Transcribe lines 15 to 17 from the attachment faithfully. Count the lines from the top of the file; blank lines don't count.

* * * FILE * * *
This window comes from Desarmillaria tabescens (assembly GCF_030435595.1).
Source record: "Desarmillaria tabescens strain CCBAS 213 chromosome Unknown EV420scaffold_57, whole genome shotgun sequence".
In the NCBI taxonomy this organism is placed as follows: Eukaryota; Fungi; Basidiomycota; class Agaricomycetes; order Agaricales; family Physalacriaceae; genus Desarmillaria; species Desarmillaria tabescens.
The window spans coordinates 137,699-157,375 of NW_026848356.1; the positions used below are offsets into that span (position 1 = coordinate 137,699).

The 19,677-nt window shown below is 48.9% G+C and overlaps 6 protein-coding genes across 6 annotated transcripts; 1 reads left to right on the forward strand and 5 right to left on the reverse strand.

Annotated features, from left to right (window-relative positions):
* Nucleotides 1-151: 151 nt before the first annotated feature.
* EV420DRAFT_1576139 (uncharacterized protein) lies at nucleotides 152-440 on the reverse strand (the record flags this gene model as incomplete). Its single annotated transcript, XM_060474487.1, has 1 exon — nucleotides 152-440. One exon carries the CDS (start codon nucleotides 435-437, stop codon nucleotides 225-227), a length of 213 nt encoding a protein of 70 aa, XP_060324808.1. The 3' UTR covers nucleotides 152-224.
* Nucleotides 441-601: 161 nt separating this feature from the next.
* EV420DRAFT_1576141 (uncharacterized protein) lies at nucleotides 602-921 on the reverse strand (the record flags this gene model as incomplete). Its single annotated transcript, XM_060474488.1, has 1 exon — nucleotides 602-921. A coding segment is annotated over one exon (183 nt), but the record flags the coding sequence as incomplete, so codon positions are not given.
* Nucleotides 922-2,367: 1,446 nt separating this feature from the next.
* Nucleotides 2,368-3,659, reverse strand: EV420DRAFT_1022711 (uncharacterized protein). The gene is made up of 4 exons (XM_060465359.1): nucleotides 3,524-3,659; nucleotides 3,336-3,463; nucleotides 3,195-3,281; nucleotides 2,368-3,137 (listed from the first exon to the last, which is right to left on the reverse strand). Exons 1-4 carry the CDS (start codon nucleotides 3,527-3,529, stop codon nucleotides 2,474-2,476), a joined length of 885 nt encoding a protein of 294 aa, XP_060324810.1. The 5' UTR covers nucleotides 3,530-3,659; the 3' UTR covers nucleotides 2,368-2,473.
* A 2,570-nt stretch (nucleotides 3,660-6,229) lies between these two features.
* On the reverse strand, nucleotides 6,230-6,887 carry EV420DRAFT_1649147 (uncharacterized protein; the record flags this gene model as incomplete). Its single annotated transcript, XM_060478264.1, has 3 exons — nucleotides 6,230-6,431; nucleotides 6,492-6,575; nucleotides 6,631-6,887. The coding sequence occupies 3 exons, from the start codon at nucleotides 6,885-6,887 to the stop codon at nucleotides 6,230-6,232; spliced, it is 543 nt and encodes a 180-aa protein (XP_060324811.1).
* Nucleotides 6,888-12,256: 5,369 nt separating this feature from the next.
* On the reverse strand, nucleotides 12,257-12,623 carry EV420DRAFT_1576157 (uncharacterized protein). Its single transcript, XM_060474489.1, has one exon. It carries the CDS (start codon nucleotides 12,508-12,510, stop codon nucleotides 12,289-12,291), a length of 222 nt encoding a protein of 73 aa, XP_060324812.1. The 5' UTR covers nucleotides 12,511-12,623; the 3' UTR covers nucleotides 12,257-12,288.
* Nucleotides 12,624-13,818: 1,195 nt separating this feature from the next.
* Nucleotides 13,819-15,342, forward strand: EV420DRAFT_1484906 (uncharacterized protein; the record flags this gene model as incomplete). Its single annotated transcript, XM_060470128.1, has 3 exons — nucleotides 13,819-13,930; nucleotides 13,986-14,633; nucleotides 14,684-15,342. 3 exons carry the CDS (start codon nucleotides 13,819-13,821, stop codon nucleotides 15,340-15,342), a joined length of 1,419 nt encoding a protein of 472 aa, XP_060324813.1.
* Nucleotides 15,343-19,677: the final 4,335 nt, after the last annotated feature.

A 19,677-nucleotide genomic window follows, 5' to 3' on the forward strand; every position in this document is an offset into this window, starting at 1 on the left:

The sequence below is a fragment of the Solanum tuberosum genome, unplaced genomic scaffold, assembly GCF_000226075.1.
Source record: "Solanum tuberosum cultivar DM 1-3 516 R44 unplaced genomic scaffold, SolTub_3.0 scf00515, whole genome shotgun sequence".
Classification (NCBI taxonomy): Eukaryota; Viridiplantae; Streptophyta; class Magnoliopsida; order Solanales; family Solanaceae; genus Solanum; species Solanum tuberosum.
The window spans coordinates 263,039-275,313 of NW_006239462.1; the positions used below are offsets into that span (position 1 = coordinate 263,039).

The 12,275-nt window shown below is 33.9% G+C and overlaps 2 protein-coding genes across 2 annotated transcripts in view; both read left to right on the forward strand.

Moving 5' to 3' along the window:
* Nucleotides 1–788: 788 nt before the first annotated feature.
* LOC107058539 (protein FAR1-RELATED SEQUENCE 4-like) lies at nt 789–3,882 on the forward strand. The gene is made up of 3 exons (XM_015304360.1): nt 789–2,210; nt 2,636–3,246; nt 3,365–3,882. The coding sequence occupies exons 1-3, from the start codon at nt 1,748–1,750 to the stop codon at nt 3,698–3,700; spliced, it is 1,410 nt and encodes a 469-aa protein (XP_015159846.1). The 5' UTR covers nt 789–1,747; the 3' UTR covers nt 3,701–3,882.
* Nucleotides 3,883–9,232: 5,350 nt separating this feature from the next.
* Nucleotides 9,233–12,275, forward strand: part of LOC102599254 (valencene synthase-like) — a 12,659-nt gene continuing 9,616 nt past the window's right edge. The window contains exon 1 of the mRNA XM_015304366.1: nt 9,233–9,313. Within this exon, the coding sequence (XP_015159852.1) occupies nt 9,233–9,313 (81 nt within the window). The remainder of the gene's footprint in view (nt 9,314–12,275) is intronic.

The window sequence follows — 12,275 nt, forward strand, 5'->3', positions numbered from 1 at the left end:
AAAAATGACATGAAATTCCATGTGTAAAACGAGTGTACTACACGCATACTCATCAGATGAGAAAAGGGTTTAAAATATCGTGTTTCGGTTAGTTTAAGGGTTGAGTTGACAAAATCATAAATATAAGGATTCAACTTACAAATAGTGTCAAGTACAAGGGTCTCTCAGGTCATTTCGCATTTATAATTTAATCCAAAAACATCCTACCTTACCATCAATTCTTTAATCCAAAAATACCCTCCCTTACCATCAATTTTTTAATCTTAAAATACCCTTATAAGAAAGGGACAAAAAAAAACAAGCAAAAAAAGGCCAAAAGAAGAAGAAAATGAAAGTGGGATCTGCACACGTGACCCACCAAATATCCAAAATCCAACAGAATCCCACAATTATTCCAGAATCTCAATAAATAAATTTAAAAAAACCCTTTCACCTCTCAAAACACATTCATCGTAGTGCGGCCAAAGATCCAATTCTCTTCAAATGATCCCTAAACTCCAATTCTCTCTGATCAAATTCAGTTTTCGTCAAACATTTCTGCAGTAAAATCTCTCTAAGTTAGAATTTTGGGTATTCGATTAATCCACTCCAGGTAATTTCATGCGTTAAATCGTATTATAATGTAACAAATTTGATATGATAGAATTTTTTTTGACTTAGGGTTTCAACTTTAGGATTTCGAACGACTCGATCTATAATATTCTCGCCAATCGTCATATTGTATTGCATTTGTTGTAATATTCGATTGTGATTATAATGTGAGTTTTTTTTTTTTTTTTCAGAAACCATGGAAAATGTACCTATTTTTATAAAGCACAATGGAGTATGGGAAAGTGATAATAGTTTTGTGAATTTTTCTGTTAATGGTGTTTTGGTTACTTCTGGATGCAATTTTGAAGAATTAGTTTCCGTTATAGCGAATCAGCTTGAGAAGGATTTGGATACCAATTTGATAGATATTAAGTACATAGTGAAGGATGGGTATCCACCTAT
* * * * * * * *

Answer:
* Nucleotides 6,888-12,256: 5,369 nt separating this feature from the next.
* On the reverse strand, nucleotides 12,257-12,623 carry EV420DRAFT_1576157 (uncharacterized protein). Its single transcript, XM_060474489.1, has one exon. It carries the CDS (start codon nucleotides 12,508-12,510, stop codon nucleotides 12,289-12,291), a length of 222 nt encoding a protein of 73 aa, XP_060324812.1. The 5' UTR covers nucleotides 12,511-12,623; the 3' UTR covers nucleotides 12,257-12,288.
* Nucleotides 12,624-13,818: 1,195 nt separating this feature from the next.